Peter Sellers’ big break came in 1955, when he was cast to appear alongside Alec Guinness in an Ealing Studios film called The Ladykillers. The film’s Director, Alexander Mackendrick, and Associate Producer, Seth Holt, were both avid fans of BBC Radio’s Goon Show, in which Sellers had been starring since 1951, and this is how he came to be given the role of Harry Robinson, a thuggish Teddy Boy. Sellers was also the voice of various parrots that appear in the film while animal impersonator, Percy Edwards, was paid £25 for providing the additional parrot noises!
The story for The Ladykillers had apparently come to William Rose in a dream and Mackendrick happened to hear him describing it in the pub one evening. Although Rose had vowed never to have any further dealings with Mackendrick after they had worked together on The Maggie, the Director eventually managed to persuade Rose to write the script.
The plot concerns a gang of criminals who rent rooms in the house of a sweet little old lady called Mrs Wilberforce. They tell her that they are an amateur string quartet and need somewhere to meet and practise but in reality, they are plotting to rob a security van at King’s Cross Station. When “Mrs W” discovers what they have really been up to, she tells the gang she is going to report them to the police and so they decide they are going to have to kill her. In the process of crossing and double-crossing each other, all the criminals wind up dead and Mrs W ends up with the proceeds of the heist.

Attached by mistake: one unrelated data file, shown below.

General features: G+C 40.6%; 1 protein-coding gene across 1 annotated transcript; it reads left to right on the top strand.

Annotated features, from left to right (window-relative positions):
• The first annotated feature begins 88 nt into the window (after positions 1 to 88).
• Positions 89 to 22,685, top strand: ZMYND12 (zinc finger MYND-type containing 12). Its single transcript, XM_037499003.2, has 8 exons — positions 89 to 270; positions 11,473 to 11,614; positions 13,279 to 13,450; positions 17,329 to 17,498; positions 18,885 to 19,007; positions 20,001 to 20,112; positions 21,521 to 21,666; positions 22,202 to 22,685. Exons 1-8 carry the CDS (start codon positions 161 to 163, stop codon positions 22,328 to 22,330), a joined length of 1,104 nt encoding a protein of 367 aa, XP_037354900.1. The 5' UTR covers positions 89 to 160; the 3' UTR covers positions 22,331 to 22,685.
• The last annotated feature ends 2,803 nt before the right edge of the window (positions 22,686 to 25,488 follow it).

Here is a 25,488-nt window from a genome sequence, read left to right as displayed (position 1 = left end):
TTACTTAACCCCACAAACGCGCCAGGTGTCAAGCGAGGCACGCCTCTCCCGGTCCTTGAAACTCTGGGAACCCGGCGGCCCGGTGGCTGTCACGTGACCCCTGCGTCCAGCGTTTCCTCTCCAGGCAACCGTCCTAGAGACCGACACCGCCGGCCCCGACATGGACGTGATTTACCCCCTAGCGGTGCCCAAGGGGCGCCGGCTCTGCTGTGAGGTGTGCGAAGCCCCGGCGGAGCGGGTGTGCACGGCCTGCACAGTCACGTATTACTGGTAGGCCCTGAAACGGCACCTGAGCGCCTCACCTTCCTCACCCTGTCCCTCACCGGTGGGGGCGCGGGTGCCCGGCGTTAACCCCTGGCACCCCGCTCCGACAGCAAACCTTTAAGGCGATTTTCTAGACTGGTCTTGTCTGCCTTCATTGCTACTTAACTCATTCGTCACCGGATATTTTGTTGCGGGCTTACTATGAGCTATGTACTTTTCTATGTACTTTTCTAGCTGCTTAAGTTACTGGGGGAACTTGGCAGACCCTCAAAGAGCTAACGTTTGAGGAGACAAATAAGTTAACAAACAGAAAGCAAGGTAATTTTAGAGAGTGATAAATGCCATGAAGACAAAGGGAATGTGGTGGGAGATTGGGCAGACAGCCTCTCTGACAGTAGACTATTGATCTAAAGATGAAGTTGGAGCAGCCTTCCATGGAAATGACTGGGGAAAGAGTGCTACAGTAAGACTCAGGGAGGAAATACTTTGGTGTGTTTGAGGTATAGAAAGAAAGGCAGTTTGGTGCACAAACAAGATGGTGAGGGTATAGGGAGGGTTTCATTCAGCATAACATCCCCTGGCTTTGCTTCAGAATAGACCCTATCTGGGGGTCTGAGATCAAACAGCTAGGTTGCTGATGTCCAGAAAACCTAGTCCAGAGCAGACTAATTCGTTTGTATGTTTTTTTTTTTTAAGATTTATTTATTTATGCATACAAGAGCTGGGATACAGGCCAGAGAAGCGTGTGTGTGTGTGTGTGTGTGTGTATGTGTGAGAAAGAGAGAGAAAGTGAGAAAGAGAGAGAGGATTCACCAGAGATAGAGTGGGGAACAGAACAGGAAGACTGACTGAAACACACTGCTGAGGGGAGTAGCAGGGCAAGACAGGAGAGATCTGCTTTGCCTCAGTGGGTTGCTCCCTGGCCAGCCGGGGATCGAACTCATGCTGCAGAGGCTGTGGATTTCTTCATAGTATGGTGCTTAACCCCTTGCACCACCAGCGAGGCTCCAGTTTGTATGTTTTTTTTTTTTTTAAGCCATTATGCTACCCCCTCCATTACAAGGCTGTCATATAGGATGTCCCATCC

Before the first draft of the script had been completed, Rose and Holt had an argument which led to Rose storming off the picture and swearing never to return. Mackendrick and Holt managed to complete the script using Rose’s notes but they wanted a few funny one-liners to include throughout the film and so they brought in Sellers’ friend and Goon Show scriptwriter, Larry Stephens, to write some. Although Stephens wasn’t named in the credits, Mackendrick told Philip Kemp all about his contribution when Kemp interviewed him for his book, ‘Lethal Innocence – The Cinema of Alexander Mackendrick‘.
This wasn’t Larry Stephens’ only Ladykillers contribution though. At the wrap party, Sellers handed out very special gifts to members of the cast and crew. Based on a script Stephens had written for him, Sellers had made recordings of his own version of the film trailer and had voiced all the different characters himself. This recording still survives: